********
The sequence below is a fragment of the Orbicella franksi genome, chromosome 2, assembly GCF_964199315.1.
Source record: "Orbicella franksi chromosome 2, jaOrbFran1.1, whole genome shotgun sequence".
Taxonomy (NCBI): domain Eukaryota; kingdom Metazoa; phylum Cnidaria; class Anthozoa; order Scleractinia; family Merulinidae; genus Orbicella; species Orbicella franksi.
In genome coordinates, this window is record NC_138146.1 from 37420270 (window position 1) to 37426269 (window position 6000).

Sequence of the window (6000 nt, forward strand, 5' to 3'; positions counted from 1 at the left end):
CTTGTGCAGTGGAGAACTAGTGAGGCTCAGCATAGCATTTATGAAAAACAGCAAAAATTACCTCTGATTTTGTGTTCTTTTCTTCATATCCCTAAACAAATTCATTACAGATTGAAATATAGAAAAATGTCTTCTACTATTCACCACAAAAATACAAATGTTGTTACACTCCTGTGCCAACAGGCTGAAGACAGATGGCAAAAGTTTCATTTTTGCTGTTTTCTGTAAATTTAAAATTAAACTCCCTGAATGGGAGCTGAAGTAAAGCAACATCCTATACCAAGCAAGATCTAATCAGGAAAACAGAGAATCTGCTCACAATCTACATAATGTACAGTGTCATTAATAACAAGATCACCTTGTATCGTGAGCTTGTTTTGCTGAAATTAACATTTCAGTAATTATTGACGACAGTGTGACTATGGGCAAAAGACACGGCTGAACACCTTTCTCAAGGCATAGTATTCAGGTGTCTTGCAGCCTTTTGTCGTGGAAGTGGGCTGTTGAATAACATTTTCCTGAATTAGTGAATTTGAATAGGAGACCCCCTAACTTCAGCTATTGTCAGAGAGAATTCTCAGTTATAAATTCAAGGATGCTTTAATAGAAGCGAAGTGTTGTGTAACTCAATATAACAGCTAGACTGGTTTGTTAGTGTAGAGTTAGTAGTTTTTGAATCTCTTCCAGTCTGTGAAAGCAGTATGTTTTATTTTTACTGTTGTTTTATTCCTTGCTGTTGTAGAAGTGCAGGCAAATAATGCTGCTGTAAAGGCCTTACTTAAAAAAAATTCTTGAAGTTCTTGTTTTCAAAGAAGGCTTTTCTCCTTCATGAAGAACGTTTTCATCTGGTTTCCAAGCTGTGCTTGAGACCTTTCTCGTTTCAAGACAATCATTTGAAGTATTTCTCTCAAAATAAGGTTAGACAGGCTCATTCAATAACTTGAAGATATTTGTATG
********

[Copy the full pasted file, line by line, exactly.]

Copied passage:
The sequence below is a fragment of the Orbicella franksi genome, chromosome 2, assembly GCF_964199315.1.
Source record: "Orbicella franksi chromosome 2, jaOrbFran1.1, whole genome shotgun sequence".
Taxonomy (NCBI): domain Eukaryota; kingdom Metazoa; phylum Cnidaria; class Anthozoa; order Scleractinia; family Merulinidae; genus Orbicella; species Orbicella franksi.
In genome coordinates, this window is record NC_138146.1 from 37420270 (window position 1) to 37426269 (window position 6000).

Sequence of the window (6000 nt, forward strand, 5' to 3'; positions counted from 1 at the left end):
CTTGTGCAGTGGAGAACTAGTGAGGCTCAGCATAGCATTTATGAAAAACAGCAAAAATTACCTCTGATTTTGTGTTCTTTTCTTCATATCCCTAAACAAATTCATTACAGATTGAAATATAGAAAAATGTCTTCTACTATTCACCACAAAAATACAAATGTTGTTACACTCCTGTGCCAACAGGCTGAAGACAGATGGCAAAAGTTTCATTTTTGCTGTTTTCTGTAAATTTAAAATTAAACTCCCTGAATGGGAGCTGAAGTAAAGCAACATCCTATACCAAGCAAGATCTAATCAGGAAAACAGAGAATCTGCTCACAATCTACATAATGTACAGTGTCATTAATAACAAGATCACCTTGTATCGTGAGCTTGTTTTGCTGAAATTAACATTTCAGTAATTATTGACGACAGTGTGACTATGGGCAAAAGACACGGCTGAACACCTTTCTCAAGGCATAGTATTCAGGTGTCTTGCAGCCTTTTGTCGTGGAAGTGGGCTGTTGAATAACATTTTCCTGAATTAGTGAATTTGAATAGGAGACCCCCTAACTTCAGCTATTGTCAGAGAGAATTCTCAGTTATAAATTCAAGGATGCTTTAATAGAAGCGAAGTGTTGTGTAACTCAATATAACAGCTAGACTGGTTTGTTAGTGTAGAGTTAGTAGTTTTTGAATCTCTTCCAGTCTGTGAAAGCAGTATGTTTTATTTTTACTGTTGTTTTATTCCTTGCTGTTGTAGAAGTGCAGGCAAATAATGCTGCTGTAAAGGCCTTACTTAAAAAAAATTCTTGAAGTTCTTGTTTTCAAAGAAGGCTTTTCTCCTTCATGAAGAACGTTTTCATCTGGTTTCCAAGCTGTGCTTGAGACCTTTCTCGTTTCAAGACAATCATTTGAAGTATTTCTCTCAAAATAAGGTTAGACAGGCTCATTCAATAACTTGAAGATATTTGTATG